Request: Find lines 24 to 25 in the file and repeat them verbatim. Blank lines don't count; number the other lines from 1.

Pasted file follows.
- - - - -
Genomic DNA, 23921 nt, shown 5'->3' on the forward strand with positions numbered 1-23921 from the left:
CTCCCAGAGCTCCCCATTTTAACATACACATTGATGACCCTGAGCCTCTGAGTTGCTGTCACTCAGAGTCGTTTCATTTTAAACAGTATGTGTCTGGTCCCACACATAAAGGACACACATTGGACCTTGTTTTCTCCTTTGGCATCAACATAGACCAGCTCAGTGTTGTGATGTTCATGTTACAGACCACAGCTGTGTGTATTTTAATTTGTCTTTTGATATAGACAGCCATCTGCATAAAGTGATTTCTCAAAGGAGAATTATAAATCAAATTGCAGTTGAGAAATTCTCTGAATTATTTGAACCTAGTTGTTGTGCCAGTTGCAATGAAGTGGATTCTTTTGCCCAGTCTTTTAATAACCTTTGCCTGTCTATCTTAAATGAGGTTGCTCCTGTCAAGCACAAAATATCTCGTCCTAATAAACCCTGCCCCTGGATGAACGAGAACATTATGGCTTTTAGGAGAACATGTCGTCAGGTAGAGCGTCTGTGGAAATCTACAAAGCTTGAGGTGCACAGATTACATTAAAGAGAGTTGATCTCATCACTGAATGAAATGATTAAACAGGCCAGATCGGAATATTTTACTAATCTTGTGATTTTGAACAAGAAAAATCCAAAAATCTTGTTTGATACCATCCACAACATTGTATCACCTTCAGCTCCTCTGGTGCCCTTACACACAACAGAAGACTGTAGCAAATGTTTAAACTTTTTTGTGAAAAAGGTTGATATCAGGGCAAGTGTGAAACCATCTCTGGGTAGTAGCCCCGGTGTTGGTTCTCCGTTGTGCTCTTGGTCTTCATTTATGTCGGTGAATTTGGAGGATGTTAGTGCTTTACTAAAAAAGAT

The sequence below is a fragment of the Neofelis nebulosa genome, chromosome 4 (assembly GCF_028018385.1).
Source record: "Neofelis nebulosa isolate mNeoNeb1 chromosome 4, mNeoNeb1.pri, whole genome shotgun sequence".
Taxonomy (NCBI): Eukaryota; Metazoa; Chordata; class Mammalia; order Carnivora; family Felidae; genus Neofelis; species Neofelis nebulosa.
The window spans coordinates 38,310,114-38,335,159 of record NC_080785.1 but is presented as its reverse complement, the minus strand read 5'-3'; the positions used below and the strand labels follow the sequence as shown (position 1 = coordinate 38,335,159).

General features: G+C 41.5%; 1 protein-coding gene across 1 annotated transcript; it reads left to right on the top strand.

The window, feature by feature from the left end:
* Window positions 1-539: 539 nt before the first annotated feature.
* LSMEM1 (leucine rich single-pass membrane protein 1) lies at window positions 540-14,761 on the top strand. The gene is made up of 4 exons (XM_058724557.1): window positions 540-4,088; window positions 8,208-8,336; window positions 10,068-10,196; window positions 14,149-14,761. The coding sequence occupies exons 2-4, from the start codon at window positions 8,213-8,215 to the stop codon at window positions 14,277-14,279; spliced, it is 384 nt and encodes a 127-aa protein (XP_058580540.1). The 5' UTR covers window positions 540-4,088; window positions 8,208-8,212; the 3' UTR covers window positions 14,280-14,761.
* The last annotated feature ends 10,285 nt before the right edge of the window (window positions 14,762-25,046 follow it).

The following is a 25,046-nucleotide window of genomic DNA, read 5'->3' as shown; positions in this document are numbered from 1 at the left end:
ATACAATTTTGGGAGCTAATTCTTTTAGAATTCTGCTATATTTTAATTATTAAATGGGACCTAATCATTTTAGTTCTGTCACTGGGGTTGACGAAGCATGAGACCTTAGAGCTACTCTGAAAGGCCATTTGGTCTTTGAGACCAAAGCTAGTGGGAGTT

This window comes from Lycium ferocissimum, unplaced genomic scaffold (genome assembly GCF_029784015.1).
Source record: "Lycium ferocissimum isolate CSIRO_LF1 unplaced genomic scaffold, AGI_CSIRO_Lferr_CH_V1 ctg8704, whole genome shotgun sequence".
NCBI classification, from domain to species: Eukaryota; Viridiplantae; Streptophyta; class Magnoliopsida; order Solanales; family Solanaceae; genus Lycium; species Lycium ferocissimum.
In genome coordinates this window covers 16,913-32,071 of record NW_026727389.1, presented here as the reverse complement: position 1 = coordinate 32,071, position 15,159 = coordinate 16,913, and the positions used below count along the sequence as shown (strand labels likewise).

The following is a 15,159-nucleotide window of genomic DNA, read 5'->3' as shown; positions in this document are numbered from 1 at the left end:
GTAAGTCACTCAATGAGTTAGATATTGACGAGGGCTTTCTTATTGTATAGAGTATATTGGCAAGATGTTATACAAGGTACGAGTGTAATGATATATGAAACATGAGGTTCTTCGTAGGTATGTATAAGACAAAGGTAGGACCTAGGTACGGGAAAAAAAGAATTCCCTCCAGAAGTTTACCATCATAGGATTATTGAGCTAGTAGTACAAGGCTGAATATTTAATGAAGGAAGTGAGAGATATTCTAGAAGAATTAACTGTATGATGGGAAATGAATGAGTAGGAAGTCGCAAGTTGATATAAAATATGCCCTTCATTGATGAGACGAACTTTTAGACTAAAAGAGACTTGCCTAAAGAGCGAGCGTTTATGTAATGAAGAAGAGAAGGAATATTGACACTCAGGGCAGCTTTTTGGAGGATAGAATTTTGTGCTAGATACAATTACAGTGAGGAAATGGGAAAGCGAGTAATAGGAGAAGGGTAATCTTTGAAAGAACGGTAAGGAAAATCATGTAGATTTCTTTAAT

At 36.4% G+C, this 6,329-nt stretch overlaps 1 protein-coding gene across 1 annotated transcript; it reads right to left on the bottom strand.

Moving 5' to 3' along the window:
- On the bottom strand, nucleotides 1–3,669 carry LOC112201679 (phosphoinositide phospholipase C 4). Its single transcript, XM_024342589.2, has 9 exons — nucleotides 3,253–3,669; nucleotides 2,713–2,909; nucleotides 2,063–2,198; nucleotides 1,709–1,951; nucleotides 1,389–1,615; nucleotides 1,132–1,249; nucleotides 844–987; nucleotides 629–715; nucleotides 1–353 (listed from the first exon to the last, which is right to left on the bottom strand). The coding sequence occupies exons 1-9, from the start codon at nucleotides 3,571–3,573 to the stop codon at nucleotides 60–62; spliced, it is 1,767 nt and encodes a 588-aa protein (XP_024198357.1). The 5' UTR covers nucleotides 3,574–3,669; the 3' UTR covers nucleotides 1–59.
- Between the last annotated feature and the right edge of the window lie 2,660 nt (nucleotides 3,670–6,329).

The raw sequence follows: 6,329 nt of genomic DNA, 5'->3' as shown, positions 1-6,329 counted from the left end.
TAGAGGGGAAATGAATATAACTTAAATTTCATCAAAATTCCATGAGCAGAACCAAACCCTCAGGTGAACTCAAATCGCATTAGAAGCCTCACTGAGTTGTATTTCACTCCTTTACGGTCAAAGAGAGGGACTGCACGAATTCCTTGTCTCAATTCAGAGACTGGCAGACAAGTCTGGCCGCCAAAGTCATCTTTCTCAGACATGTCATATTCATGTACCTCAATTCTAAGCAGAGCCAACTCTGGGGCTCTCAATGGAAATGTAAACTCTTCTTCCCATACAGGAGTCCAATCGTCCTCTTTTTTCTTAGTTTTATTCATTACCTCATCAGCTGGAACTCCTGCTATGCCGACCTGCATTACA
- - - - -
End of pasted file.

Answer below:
The raw sequence follows: 6,329 nt of genomic DNA, 5'->3' as shown, positions 1-6,329 counted from the left end.
TAGAGGGGAAATGAATATAACTTAAATTTCATCAAAATTCCATGAGCAGAACCAAACCCTCAGGTGAACTCAAATCGCATTAGAAGCCTCACTGAGTTGTATTTCACTCCTTTACGGTCAAAGAGAGGGACTGCACGAATTCCTTGTCTCAATTCAGAGACTGGCAGACAAGTCTGGCCGCCAAAGTCATCTTTCTCAGACATGTCATATTCATGTACCTCAATTCTAAGCAGAGCCAACTCTGGGGCTCTCAATGGAAATGTAAACTCTTCTTCCCATACAGGAGTCCAATCGTCCTCTTTTTTCTTAGTTTTATTCATTACCTCATCAGCTGGAACTCCTGCTATGCCGACCTGCATTACA